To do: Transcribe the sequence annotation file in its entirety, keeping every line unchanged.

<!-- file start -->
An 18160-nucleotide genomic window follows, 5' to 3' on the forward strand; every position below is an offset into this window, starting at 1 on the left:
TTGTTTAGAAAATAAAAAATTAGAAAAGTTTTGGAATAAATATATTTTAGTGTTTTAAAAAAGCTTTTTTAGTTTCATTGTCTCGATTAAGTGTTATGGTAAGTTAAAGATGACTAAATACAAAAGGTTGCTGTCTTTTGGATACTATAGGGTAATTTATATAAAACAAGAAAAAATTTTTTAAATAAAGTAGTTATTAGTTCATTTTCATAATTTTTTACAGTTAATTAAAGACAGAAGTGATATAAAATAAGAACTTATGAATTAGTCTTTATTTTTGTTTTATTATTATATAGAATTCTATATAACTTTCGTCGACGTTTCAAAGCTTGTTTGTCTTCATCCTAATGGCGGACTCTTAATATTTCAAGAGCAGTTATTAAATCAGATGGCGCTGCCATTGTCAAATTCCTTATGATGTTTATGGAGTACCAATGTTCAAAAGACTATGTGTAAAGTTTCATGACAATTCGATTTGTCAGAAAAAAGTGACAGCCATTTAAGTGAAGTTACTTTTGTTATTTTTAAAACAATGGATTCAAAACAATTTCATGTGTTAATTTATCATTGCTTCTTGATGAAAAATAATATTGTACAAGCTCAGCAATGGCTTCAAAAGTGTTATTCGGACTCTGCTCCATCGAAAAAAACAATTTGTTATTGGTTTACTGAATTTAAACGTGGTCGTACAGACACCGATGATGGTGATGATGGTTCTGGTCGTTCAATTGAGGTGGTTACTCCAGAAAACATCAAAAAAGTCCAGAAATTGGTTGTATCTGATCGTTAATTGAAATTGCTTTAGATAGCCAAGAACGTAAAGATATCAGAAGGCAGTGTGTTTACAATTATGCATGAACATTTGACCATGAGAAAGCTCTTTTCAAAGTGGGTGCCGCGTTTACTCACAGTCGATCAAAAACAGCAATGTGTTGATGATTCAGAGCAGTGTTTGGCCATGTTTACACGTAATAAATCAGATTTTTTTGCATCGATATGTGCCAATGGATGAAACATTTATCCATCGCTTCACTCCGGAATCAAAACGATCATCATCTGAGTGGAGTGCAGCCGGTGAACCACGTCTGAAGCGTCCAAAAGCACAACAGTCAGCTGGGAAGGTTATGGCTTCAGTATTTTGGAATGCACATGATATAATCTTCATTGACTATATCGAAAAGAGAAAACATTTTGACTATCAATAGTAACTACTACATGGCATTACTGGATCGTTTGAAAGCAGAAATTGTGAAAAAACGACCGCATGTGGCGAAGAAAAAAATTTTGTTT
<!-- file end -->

An 18160-nucleotide genomic window follows, 5' to 3' on the forward strand; every position below is an offset into this window, starting at 1 on the left:
TTGTTTAGAAAATAAAAAATTAGAAAAGTTTTGGAATAAATATATTTTAGTGTTTTAAAAAAGCTTTTTTAGTTTCATTGTCTCGATTAAGTGTTATGGTAAGTTAAAGATGACTAAATACAAAAGGTTGCTGTCTTTTGGATACTATAGGGTAATTTATATAAAACAAGAAAAAATTTTTTAAATAAAGTAGTTATTAGTTCATTTTCATAATTTTTTACAGTTAATTAAAGACAGAAGTGATATAAAATAAGAACTTATGAATTAGTCTTTATTTTTGTTTTATTATTATATAGAATTCTATATAACTTTCGTCGACGTTTCAAAGCTTGTTTGTCTTCATCCTAATGGCGGACTCTTAATATTTCAAGAGCAGTTATTAAATCAGATGGCGCTGCCATTGTCAAATTCCTTATGATGTTTATGGAGTACCAATGTTCAAAAGACTATGTGTAAAGTTTCATGACAATTCGATTTGTCAGAAAAAAGTGACAGCCATTTAAGTGAAGTTACTTTTGTTATTTTTAAAACAATGGATTCAAAACAATTTCATGTGTTAATTTATCATTGCTTCTTGATGAAAAATAATATTGTACAAGCTCAGCAATGGCTTCAAAAGTGTTATTCGGACTCTGCTCCATCGAAAAAAACAATTTGTTATTGGTTTACTGAATTTAAACGTGGTCGTACAGACACCGATGATGGTGATGATGGTTCTGGTCGTTCAATTGAGGTGGTTACTCCAGAAAACATCAAAAAAGTCCAGAAATTGGTTGTATCTGATCGTTAATTGAAATTGCTTTAGATAGCCAAGAACGTAAAGATATCAGAAGGCAGTGTGTTTACAATTATGCATGAACATTTGACCATGAGAAAGCTCTTTTCAAAGTGGGTGCCGCGTTTACTCACAGTCGATCAAAAACAGCAATGTGTTGATGATTCAGAGCAGTGTTTGGCCATGTTTACACGTAATAAATCAGATTTTTTTGCATCGATATGTGCCAATGGATGAAACATTTATCCATCGCTTCACTCCGGAATCAAAACGATCATCATCTGAGTGGAGTGCAGCCGGTGAACCACGTCTGAAGCGTCCAAAAGCACAACAGTCAGCTGGGAAGGTTATGGCTTCAGTATTTTGGAATGCACATGATATAATCTTCATTGACTATATCGAAAAGAGAAAACATTTTGACTATCAATAGTAACTACTACATGGCATTACTGGATCGTTTGAAAGCAGAAATTGTGAAAAAACGACCGCATGTGGCGAAGAAAAAAATTTTGTTT